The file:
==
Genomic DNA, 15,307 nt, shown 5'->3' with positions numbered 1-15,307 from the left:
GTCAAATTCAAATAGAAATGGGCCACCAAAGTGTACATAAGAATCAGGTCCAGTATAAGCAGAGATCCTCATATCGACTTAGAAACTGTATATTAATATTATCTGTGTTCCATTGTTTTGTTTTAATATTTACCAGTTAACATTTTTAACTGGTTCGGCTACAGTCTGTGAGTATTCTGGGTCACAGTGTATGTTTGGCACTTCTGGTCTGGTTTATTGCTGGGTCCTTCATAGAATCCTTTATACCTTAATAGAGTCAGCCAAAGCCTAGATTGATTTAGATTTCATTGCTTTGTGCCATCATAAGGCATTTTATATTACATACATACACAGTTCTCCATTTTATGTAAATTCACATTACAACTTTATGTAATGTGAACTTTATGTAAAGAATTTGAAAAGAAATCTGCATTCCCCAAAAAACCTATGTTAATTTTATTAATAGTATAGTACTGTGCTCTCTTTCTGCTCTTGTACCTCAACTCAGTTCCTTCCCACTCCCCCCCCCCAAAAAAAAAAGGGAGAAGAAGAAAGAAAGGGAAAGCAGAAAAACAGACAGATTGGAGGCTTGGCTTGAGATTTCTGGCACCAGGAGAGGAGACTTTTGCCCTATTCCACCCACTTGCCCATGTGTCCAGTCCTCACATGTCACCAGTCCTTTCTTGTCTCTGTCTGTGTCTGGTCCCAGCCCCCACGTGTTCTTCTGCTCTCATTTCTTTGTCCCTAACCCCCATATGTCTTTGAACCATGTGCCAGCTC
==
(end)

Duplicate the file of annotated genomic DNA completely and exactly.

Genomic DNA, 15,307 nt, shown 5'->3' with positions numbered 1-15,307 from the left:
GTCAAATTCAAATAGAAATGGGCCACCAAAGTGTACATAAGAATCAGGTCCAGTATAAGCAGAGATCCTCATATCGACTTAGAAACTGTATATTAATATTATCTGTGTTCCATTGTTTTGTTTTAATATTTACCAGTTAACATTTTTAACTGGTTCGGCTACAGTCTGTGAGTATTCTGGGTCACAGTGTATGTTTGGCACTTCTGGTCTGGTTTATTGCTGGGTCCTTCATAGAATCCTTTATACCTTAATAGAGTCAGCCAAAGCCTAGATTGATTTAGATTTCATTGCTTTGTGCCATCATAAGGCATTTTATATTACATACATACACAGTTCTCCATTTTATGTAAATTCACATTACAACTTTATGTAATGTGAACTTTATGTAAAGAATTTGAAAAGAAATCTGCATTCCCCAAAAAACCTATGTTAATTTTATTAATAGTATAGTACTGTGCTCTCTTTCTGCTCTTGTACCTCAACTCAGTTCCTTCCCACTCCCCCCCCCCAAAAAAAAAAGGGAGAAGAAGAAAGAAAGGGAAAGCAGAAAAACAGACAGATTGGAGGCTTGGCTTGAGATTTCTGGCACCAGGAGAGGAGACTTTTGCCCTATTCCACCCACTTGCCCATGTGTCCAGTCCTCACATGTCACCAGTCCTTTCTTGTCTCTGTCTGTGTCTGGTCCCAGCCCCCACGTGTTCTTCTGCTCTCATTTCTTTGTCCCTAACCCCCATATGTCTTTGAACCATGTGCCAGCTC